Security forces took Gao from his home in Shaanxi province on 4 February 2009. Gao claimed the security forces tortured him. The state denied any knowledge of his whereabouts until January 2010, when a foreign ministry official said the lawyer was “where he should be”. After briefly reappearing Gao disappeared again in April 2010, and the Chinese state has refused to register him as a missing person.
The other nominees were David Coombs, the criminal defence lawyer leading the defence of Specialist Bradley Manning, the 23-year-old accused of leaking classified material to WikiLeaks; and Sherry Rehman, a member of Pakistan’s parliament who submitted a bill proposing amendments to Pakistan’s blasphemy law. Details here
After accepting the award Ibrahim Eissa said “I consider this to be a prize for Tahrir Square”.
Eissa is Egypt’s leading independent editor, described as a “one-man barometer of Egypt’s struggle for political and civic freedom”. Throughout his career, he has faced prosecution when his push for media freedom has fallen foul of the government.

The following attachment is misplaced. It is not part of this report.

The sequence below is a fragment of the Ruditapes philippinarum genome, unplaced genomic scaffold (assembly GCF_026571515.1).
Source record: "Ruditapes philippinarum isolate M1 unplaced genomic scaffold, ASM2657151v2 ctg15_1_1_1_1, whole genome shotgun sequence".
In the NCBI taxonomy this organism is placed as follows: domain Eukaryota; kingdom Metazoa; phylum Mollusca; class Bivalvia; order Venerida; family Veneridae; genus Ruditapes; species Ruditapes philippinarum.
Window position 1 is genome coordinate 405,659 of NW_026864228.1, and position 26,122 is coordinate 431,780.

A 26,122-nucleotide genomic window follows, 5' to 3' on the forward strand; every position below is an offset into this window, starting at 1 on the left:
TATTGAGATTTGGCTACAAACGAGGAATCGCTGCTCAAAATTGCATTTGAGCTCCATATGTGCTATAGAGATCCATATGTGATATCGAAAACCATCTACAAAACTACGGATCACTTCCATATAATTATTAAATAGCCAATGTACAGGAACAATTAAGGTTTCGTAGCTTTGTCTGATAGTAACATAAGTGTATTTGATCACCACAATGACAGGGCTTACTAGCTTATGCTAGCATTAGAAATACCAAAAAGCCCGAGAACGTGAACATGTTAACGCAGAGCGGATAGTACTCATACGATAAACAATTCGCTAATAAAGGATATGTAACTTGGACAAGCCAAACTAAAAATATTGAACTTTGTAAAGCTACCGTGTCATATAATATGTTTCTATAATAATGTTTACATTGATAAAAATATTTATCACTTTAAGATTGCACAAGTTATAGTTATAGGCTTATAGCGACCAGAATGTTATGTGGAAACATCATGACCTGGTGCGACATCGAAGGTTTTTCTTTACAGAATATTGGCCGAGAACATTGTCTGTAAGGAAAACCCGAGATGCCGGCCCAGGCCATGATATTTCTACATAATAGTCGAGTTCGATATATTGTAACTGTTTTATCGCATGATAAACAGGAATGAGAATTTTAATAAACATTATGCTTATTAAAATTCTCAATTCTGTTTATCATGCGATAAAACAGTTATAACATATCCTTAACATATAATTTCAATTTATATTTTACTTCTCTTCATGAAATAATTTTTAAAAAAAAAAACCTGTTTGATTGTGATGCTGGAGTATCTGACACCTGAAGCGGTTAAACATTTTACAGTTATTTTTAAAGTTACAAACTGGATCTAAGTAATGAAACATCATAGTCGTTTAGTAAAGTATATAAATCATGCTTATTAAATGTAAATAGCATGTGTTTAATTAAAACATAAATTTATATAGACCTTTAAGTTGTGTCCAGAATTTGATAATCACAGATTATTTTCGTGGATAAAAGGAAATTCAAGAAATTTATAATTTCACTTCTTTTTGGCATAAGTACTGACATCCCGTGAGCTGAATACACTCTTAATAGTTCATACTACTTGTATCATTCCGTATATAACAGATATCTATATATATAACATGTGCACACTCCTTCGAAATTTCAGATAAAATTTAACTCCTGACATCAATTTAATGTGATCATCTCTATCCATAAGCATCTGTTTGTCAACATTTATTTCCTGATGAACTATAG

In 2010, he was fired from his position as editor of the independent newspaper al Dostour, after new owners bought the paper; his popular satellite talk show was also taken off air. His sacking came in the midst of a wider media crackdown in the run-up to the parliamentary elections, when Mubarak’s ruling National Democratic Party emerged victorious amid accusations of unprecedented vote rigging.
When Eissa was sacked from his job last year, the novelist Alaa al Aswany wrote: “Ibrahim Eissa did not oppose the government; he opposed the system … He called for real democratic change through free and fair elections and regular change at the top.”
The other nominee was Chiranuch Premchaiporn, the co-founder of the Thai online news site Prachatai (“Thai people”). She is currently on trial, facing up to 50 years in jail, for comments posted on Prachatai that were critical of the monarchy. Details here.
Celebrated and critically-acclaimed Indian artist Maqbool Fida (MF) Husain has been battling against censorship in his native India and elsewhere for close to 20 years. Born in 1915, he is recognised as one of India’s greatest living artists. He has lived in exile since 2006.